Will a transformerless UPS work for your data center?

In recent years, the popularity of the transformerless UPS has begun to rival that of transformer-based systems. But is the transformerless UPS as reliable and efficient of a choice for your data center?

The rise of a new generation of transformerless uninterruptible powers supplies (UPSes) calls into question the

advantages and disadvantages of these two types of UPSes. Note that this tip compares transformerless UPSes with three-phase dual conversion units that use an internal transformer as an integral part of the inverter system, not just an input or output transformer solely for voltage conversion.

Over the past five to seven years, the transformerless UPS has come to dominate the smaller three-phase (30 kVA and under) marketplace. These units are much smaller, lighter and lower in cost than the previous generation of transformer-based units. This type of design has rapidly moved up to the 100 kVA range and established a solid foothold up to 300 kVA units -- and, when utilized as part of multi-module systems, to 1000 kVA or more.

IGBTs and the transformerless UPS

A little history first: Older UPSes were based on SCR inverter technology, which were either on or off, and required internal transformers to operate, so virtually all UPSes were once designed with transformers. This changed with the advent of insulated-gate bipolar transistor (IGBT) technology. IGBTs are the core technology underpinning the existence of the transformerless UPS. A modern IGBT-based UPS inverter uses high-frequency pulse-width modulation to re-create a nearly pure sinusoidal waveform and eliminates the need for bulky output transformers or large iron-core output filters. (IGBTs are also used in transformer-based UPSes.)

Transformerless designs began to appear in smaller UPSes in the mid-1990s and became the mainstream design by 2000. Earlier UPS designs relied on an input transformer to boost low incoming line voltages without forcing the UPS on to battery during low-line or "brownout" conditions. The newer systems also use IGBTs for more efficient AC-to-DC input conversion, which allows the DC bus and the inverter to hold a steady output voltage over a broader range of input voltage and frequency variations without going on battery.

Transformerless vs. transformer-based: What's more effective?

In the data center world, traditionally only two things have mattered: reliability/availability and the proverbial five 9s. One of the primary claims made by vendors and some customers is that a transformer-based UPS is more robust and therefore more reliable.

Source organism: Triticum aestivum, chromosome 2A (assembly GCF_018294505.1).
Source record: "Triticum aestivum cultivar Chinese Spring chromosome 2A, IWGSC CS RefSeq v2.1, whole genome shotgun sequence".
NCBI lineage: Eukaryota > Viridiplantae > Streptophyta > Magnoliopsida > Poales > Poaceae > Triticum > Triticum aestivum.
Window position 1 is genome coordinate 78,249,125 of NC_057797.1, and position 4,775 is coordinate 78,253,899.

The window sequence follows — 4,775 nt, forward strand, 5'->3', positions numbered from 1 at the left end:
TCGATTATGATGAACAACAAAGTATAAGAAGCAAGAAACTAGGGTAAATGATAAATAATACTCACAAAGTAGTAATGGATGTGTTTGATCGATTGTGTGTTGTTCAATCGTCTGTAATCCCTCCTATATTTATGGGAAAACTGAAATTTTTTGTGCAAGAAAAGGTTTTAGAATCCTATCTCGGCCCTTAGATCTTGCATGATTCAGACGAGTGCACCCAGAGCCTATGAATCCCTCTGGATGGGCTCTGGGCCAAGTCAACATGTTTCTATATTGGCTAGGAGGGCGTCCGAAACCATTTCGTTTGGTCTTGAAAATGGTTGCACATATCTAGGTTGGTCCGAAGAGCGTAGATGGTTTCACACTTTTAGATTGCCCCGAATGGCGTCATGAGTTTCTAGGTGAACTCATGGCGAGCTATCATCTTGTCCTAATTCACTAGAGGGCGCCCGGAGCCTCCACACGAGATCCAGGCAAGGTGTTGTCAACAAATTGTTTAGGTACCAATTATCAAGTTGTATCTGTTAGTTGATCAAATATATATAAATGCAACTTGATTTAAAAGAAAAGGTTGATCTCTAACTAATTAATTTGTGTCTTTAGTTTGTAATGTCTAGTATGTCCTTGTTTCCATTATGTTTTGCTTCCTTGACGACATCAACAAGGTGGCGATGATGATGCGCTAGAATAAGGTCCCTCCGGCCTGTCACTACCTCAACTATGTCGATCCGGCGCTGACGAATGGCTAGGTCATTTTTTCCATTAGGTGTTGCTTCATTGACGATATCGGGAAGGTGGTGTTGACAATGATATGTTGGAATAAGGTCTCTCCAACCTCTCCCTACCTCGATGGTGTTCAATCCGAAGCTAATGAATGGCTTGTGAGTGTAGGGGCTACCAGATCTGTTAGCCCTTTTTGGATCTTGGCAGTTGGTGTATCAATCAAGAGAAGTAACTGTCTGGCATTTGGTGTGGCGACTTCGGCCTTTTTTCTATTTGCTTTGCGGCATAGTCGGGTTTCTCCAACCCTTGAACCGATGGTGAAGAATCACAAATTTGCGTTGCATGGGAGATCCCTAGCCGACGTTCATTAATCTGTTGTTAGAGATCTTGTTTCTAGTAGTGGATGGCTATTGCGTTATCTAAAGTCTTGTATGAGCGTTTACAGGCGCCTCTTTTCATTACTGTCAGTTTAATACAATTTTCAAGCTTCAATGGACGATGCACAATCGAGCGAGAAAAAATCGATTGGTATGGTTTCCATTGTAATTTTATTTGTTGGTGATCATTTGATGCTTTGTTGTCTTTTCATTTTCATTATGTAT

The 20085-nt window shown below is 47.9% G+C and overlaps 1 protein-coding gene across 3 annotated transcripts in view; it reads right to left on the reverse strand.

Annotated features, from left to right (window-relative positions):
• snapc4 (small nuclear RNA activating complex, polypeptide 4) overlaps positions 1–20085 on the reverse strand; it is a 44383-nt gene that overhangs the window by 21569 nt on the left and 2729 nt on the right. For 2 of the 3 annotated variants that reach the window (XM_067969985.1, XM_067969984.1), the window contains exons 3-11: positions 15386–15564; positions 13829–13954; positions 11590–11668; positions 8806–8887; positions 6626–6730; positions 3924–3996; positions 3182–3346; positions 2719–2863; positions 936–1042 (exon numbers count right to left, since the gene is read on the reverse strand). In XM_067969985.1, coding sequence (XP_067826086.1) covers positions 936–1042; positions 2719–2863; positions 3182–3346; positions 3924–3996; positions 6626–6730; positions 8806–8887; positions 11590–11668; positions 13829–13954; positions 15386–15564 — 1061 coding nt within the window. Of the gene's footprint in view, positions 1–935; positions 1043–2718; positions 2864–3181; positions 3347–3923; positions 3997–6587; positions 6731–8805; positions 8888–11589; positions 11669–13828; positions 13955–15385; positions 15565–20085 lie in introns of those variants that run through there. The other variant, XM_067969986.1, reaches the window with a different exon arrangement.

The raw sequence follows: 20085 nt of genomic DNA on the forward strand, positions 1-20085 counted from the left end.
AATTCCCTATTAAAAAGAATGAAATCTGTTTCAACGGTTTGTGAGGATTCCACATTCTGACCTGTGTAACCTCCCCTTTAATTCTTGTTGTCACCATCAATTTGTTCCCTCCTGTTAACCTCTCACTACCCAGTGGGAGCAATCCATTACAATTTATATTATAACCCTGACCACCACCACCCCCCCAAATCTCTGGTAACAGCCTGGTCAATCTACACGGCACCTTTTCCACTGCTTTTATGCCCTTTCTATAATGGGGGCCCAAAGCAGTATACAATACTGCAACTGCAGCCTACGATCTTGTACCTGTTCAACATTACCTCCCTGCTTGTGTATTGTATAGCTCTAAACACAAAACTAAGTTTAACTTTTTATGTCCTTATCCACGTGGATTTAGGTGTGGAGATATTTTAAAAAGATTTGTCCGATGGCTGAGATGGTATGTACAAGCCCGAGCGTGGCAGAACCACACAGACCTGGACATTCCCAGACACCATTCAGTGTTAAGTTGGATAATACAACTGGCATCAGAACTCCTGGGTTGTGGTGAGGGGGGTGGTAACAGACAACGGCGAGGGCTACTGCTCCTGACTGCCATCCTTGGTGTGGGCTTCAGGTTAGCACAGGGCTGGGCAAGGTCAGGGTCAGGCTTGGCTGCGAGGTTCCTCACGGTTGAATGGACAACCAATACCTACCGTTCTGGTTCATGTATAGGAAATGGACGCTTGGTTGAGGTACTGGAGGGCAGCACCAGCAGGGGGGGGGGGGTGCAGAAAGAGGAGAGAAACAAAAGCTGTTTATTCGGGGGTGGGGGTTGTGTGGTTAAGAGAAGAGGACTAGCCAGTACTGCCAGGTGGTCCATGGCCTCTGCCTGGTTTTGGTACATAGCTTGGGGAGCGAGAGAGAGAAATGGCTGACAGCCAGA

In today's energy-conscious world, we all want a more efficient UPS, and a transformer, by its very nature, will introduce some additional losses to the system. One of the arguments in favor of the transformerless system is that transformers reduce energy efficiency. Older transformers lost 2-3% and sometimes more to the non-linear IT loads. More recently, since the advent of the TP-1-rated transformer (as well as using a high K rating, i.e., K20), this has improved to only 1.5-2%. However, in the 24/7 mission-critical world of the data center, efficiency is still -- and perhaps always will be -- a distant second to reliability and availability.

Of course, a theoretical analysis of technical differences is nearly meaningless without looking at the actual available products and market acceptance. Besides the technical arguments presented by both camps, it sometimes boils down to personal preference. Many times, the choice is made based on the preference of the specifying engineer or those who make the final purchasing decision. The two camps seem to closely align themselves and their choices to the different manufacturers of these systems.

So are you a transformerless "liberal" or a transformer-demanding "conservative"? Is this just "old school versus new school" thinking or are there solid differences and benefits that each design offers?

Vendor UPS offerings

One manufacturer in particular, Emerson-Liebert, strongly favors the transformer-based design for its flagship line of larger UPSes, which are available up to 750 kVA as a single module. The vendor also offers a full line of transformerless systems in the lower power ranges.

In today's energy-conscious world, we all want a more efficient UPS.�A transformer, by its very nature, will introduce additional losses to the system.

"The dividing line seems to fall in the 200-300 kVA range," said Alan French, Manager of Technical Relations at Emerson-Liebert. "Below that, a substantial number of our sales of new systems are transformerless, while the larger units are mostly transformer-based. We believe that our typical large-enterprise customer wants the extra measure of reliability that a transformer-based UPS provides."

Other brands, such as Schneider Electric's APC and MGE, offer both types systems. APC offers both modular and transformerless, while the MGE division offers transformer-based systems in some of the larger systems and transformerless units in the lower (150 kVA or less) ranges.